Despite the amazing defense, surprising speed, and raw power of Evan White, he had a disappointing debut in 2020. After receiving a 6-year, $24 million contract last offseason, the Mariners promoted Evan from AA to be their starting first baseman hoping that he could combine his plus glove, and plus speed with solid offensive numbers to produce a promising rookie season. And although the glove and the speed were there, Evan struggled with the bat and ended his rookie campaign below replacement level.
While Evan's raw power was displayed in 2020 (his average exit velocity was 88th percentile), Evan ended the season with a 66 wRC+ thanks to a ridiculously high 41.6% strikeout rate. Evan's strikeout rate was second only to that of Miguel Sano (43.9%) and a full 5 percentage points above that of the third place finisher, Willy Adames (36.1%).
With a strikeout rate above 40%, it's hard to see Evan becoming a viable major league baseball player. Therefore, the question is: can Evan right the ship and become a productive hitter? To answer this question, we are first going to look at the inputs that caused Evan to strike out 41.6% of his plate appearances and then explore the likelihood of him reducing his strikeout rate enough to become the Mariners' first baseman of the future.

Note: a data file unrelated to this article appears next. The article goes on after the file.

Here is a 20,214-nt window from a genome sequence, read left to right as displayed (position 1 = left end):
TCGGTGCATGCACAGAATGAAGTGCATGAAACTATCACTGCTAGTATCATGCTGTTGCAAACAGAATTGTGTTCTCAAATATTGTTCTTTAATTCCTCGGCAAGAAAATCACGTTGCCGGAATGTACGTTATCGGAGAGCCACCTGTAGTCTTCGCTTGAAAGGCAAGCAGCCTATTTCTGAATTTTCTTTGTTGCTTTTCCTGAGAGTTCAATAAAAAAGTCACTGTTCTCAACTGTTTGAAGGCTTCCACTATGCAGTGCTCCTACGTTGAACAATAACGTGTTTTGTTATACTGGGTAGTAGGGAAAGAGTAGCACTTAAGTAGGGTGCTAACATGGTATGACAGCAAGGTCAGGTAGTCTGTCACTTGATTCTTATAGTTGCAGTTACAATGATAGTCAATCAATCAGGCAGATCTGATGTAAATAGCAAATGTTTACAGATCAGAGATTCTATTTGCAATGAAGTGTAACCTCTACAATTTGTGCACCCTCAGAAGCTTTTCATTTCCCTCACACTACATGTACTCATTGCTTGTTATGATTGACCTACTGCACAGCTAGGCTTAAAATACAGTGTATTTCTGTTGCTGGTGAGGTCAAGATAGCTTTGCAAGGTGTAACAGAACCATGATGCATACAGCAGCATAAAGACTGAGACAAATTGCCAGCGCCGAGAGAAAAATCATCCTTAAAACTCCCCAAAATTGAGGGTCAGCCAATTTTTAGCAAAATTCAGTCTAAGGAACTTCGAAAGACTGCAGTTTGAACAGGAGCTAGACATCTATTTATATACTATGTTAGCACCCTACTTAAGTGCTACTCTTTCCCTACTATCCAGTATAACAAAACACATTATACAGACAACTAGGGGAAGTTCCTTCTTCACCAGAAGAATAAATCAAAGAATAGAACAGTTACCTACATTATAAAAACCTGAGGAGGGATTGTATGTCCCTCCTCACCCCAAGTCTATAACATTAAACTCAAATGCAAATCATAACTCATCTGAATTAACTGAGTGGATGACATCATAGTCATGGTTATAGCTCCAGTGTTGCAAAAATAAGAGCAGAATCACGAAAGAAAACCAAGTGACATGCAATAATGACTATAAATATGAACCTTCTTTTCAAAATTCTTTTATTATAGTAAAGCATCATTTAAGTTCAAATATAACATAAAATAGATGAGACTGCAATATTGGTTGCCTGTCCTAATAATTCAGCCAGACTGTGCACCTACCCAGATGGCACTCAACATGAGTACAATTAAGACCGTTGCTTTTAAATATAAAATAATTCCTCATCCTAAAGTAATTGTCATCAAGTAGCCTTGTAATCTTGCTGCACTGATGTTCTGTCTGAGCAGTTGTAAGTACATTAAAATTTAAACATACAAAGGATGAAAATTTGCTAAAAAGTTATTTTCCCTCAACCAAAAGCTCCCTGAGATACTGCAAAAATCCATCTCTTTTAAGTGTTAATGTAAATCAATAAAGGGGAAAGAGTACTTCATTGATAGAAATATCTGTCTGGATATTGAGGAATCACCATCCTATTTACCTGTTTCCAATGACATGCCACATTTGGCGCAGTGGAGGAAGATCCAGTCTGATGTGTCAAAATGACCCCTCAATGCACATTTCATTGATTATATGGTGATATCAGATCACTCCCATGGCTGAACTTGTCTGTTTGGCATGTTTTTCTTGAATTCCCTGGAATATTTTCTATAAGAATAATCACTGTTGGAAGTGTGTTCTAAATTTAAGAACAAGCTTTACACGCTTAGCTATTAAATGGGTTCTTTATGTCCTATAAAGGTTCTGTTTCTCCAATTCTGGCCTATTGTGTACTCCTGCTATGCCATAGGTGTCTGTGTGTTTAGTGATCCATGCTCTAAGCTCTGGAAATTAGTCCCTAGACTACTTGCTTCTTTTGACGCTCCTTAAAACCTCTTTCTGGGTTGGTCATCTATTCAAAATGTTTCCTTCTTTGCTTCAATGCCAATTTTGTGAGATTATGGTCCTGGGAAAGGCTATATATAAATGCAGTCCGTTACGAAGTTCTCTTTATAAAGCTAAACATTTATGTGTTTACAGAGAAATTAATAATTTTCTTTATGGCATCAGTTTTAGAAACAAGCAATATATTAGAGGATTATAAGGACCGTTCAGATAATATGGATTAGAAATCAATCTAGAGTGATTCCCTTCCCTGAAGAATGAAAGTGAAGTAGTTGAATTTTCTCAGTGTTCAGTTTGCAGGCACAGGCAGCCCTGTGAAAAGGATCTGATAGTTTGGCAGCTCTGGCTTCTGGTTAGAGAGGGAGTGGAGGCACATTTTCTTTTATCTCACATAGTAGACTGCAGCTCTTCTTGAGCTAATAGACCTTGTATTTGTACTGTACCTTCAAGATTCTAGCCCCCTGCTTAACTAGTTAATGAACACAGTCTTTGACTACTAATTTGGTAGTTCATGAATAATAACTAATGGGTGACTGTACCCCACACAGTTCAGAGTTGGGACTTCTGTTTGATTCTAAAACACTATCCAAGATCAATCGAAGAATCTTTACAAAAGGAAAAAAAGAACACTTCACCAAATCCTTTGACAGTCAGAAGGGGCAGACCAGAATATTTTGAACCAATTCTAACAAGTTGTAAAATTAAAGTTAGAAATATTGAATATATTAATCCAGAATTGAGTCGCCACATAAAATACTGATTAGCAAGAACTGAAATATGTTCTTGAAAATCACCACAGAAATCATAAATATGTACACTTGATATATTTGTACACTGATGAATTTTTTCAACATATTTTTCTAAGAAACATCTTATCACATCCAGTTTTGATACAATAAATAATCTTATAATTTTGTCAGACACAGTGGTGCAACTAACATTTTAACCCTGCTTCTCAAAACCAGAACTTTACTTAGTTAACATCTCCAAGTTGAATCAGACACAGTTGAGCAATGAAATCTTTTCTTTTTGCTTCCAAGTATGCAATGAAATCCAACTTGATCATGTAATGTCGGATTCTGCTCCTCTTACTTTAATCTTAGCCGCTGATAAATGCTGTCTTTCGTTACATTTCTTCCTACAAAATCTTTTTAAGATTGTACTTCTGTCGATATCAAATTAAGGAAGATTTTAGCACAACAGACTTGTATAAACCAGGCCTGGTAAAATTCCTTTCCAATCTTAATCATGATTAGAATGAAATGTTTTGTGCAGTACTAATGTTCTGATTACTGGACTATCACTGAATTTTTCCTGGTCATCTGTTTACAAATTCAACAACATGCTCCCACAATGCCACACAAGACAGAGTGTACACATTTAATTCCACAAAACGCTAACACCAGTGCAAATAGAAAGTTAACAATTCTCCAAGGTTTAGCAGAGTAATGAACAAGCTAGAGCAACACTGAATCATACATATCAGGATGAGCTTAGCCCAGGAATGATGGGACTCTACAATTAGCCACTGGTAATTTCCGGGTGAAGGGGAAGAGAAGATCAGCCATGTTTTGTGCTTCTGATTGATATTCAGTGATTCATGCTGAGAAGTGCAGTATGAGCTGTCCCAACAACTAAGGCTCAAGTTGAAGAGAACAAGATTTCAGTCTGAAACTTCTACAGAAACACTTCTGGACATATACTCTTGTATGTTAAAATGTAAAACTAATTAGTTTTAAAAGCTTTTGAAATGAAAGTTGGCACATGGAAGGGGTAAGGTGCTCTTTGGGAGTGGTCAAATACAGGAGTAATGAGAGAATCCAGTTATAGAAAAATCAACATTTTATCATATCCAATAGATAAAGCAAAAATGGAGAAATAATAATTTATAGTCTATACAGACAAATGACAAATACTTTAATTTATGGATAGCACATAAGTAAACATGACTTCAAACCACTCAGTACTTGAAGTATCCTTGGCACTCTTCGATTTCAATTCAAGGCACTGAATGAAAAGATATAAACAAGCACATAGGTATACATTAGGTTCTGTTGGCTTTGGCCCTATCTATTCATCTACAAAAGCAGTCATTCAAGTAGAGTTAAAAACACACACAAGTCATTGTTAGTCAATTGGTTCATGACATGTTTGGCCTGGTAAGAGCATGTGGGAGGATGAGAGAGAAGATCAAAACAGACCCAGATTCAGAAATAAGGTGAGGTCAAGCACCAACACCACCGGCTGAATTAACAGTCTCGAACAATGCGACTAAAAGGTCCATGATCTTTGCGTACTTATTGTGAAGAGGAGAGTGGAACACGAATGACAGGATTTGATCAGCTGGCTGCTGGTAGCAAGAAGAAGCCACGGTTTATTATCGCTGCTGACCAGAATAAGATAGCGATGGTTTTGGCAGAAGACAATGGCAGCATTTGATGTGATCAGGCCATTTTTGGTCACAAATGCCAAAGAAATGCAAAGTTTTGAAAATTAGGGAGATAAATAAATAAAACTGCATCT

To understand why Evan strikes out so much, the first input we are going to look at are his plate discipline metrics. At a high-level, Evan seems to have decent control of the strike zone. Compared to the league average, he swings at a similar mix of pitches in the zone, and actually chases fewer pitches outside the zone.
Although Evan's plate discipline looks okay at a high-level, there are some real problems. To see them though, we have to zoom-in on these metrics a bit further. To illustrate Evan's plate discipline issues, I'm going to break his swing-take decisions down by 1) when he's ahead in the count (i.e. 1-0, 2-0, 3-0, 2-1, and 3-1) versus when he has two strikes, and 2) when he is thrown a fastball (including four-seam, two-seam, sinker, and cutter) versus when he is thrown an offspeed or breaking pitch.
The first plot I'm going to show is Evan's swing decisions when ahead in the count. What's important to note here is that when he's ahead in the count, Evan swings at a higher rate of pitches than his colleagues. This is true for both pitches in the zone and pitches out of the zone, and for both fastballs and non-fastballs.
Now let's look at the same plot, but this time for Evan's swing decisions when faced with two strikes. The contrast here is obvious. Whereas when ahead in the count, Evan's swing rate was well above league average, with two strikes, his swing rate is well below league average. And once again, this is true regardless of pitch location and pitch type.